The outfielder was placed on the disabled list retroactive to May 8, with a left hamstring strain. He had been working toward getting back quickly and Gardenhire said he was ready to go as soon as his 10-day DL stint was up.
“He’s been driving us crazy in here,” Gardenhire said. “Came in and said he feels great. There you have it. He wants to play.”
Martin, who was batting .294 this season with five home runs before his injury, confirmed that he was eager to get back on the field.
“It was a really exciting moment to be back with the guys and go out there and battle with the guys,” Martin said. “Being off for 11, 12 days, it’s a long time.”
To make room for Martin on the active roster, left-handed pitcher Ryan Carpenter was optioned to Triple-A Toledo.
Gardenhire reacts to tragedy
Gardenhire became solemn when discussing Friday morning’s shooting at Santa Fe High School in Santa Fe, Texas.
The Tigers manager discussed the tragedy that saw 10 people killed and another 10 injured at a high school about 40 miles southeast of Houston.
“I just don’t understand it. How do those things happen?” Gardenhire said. “… It’s really tough. It’s tough news. You see too many of it. You’re reading the news every day and all these things happen. You don’t have any answers for it. Just don’t understand why it keeps happening.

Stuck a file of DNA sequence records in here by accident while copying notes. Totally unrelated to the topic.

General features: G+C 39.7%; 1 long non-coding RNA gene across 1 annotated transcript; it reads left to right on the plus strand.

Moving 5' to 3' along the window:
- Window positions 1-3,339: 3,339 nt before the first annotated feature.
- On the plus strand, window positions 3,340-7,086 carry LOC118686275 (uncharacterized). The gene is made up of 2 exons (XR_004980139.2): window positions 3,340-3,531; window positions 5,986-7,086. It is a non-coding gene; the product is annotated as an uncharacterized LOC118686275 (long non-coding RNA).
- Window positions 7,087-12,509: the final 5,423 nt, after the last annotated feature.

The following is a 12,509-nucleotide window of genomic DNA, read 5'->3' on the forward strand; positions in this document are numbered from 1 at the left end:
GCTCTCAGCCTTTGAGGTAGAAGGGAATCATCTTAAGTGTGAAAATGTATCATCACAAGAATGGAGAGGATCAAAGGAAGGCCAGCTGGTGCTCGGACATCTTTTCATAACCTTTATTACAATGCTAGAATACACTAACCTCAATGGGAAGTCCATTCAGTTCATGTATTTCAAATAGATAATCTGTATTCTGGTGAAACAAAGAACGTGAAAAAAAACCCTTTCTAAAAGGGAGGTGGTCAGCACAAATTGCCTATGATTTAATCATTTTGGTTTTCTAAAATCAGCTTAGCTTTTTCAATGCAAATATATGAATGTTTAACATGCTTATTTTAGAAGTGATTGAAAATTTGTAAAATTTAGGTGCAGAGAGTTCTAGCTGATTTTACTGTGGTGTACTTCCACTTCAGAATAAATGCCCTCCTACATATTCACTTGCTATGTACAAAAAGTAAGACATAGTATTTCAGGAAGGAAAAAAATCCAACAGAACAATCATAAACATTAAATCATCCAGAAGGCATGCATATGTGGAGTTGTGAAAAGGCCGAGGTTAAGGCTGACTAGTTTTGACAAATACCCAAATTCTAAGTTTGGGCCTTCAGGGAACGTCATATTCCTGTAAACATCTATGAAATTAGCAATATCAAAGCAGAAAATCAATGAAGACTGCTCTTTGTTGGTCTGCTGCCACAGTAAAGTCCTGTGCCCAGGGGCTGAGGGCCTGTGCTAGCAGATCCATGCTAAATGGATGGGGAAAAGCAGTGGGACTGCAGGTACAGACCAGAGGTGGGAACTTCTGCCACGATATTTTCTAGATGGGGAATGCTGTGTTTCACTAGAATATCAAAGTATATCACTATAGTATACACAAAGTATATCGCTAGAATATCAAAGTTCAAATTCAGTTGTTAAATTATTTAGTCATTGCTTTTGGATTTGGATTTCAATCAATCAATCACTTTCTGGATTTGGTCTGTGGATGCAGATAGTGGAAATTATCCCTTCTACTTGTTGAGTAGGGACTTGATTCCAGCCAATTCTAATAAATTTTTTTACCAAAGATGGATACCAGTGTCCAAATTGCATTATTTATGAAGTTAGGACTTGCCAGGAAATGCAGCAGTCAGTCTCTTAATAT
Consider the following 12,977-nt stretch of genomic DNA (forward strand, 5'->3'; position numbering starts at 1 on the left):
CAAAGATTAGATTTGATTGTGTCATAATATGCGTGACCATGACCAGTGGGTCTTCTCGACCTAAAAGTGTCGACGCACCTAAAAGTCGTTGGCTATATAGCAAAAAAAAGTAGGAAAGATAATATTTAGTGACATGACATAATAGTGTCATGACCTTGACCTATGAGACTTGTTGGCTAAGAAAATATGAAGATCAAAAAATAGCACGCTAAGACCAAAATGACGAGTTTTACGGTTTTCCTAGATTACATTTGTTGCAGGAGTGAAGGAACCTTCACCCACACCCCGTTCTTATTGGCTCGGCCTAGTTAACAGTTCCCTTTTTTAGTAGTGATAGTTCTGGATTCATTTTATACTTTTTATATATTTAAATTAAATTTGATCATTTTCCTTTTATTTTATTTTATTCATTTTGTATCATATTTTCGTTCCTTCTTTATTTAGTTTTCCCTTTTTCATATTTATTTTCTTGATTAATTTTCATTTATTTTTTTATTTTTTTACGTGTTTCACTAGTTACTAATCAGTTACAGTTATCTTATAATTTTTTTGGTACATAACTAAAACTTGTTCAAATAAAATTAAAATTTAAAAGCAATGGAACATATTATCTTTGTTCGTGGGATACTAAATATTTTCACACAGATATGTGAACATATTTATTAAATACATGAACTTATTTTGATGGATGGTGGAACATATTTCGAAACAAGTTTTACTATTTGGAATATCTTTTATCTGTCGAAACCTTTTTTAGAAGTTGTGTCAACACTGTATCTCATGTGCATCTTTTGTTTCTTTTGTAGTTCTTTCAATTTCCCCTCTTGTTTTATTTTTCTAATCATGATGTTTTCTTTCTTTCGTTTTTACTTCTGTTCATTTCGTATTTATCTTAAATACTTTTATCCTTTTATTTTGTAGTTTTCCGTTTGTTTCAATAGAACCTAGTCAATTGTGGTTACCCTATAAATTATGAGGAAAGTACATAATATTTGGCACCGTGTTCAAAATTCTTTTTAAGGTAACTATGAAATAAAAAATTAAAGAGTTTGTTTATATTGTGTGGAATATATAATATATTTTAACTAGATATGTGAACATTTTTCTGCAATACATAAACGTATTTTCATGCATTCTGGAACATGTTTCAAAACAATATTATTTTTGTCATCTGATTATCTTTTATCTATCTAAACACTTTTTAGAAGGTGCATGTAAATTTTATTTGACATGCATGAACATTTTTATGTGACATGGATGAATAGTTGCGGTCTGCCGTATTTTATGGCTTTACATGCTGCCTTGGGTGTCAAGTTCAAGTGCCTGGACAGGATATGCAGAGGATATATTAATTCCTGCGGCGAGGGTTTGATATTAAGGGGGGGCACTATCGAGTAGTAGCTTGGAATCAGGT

“I think that’s something that we all have to try to figure out. Hopefully, our government, our president, figures out a way to change some of this stuff to where our kids are safe when they go to school. I don’t have the answers for it. I just know it was never like that when I grew up, and I sure hope it doesn’t continue to be like that.”
Tigers pitcher Alex Wilson, who is on the disabled list as he recovers from a left plantar fascia strain, tweeted about the shooting at the school, which is his wife Kristin’s alma mater.
“Praying for everyone involved at my wife’s hometown high school in Santa Fe TX,” Wilson tweeted. “This one hits closer to home than ever before #EnoughIsEnough”.
Walking to victory
As can often be the case, walks proved costly for the Tigers in Friday’s loss.
Detroit pitchers walked four Seattle batters — all coming in the Mariners’ five-run seventh inning. Every Seattle player who drew a walk in that inning scored.
“You’re not going to do too well when you walk four people in one inning,” Gardenhire said. “The seventh inning was a tough inning for us. … It becomes a merry-go-round.”
Detroit starter Michael Fulmer looked sharp early and retired 14 of the first 15 batters he faced. Fulmer only allowed three hits in the game, but started the fateful seventh inning with a pair of walks.
“The loss is on me, for sure,” Fulmer said. “You can’t walk two guys to start an inning.”
Reliever Buck Farmer came in and walked two more batters in the inning. Farmer (0-2), was tagged with the loss for the Tigers.
“I think I was just nibbling too much and got a couple no-calls,” Farmer said. “But, I just didn’t put the balls in the strike zone as much as I needed to. I walked two guys and that ended up being the difference.”
David Krueger is a freelance writer.